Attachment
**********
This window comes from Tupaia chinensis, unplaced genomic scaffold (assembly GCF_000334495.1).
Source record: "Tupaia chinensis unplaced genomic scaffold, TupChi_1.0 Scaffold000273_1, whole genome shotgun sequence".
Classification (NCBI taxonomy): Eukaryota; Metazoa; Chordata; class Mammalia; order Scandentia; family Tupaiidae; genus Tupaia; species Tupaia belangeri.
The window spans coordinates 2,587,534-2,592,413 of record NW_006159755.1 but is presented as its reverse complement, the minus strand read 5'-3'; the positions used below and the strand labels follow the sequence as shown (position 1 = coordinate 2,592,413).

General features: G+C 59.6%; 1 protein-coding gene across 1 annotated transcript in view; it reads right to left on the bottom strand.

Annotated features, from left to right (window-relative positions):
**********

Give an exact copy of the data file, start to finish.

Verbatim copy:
This window comes from Tupaia chinensis, unplaced genomic scaffold (assembly GCF_000334495.1).
Source record: "Tupaia chinensis unplaced genomic scaffold, TupChi_1.0 Scaffold000273_1, whole genome shotgun sequence".
Classification (NCBI taxonomy): Eukaryota; Metazoa; Chordata; class Mammalia; order Scandentia; family Tupaiidae; genus Tupaia; species Tupaia belangeri.
The window spans coordinates 2,587,534-2,592,413 of record NW_006159755.1 but is presented as its reverse complement, the minus strand read 5'-3'; the positions used below and the strand labels follow the sequence as shown (position 1 = coordinate 2,592,413).

General features: G+C 59.6%; 1 protein-coding gene across 1 annotated transcript in view; it reads right to left on the bottom strand.

Annotated features, from left to right (window-relative positions):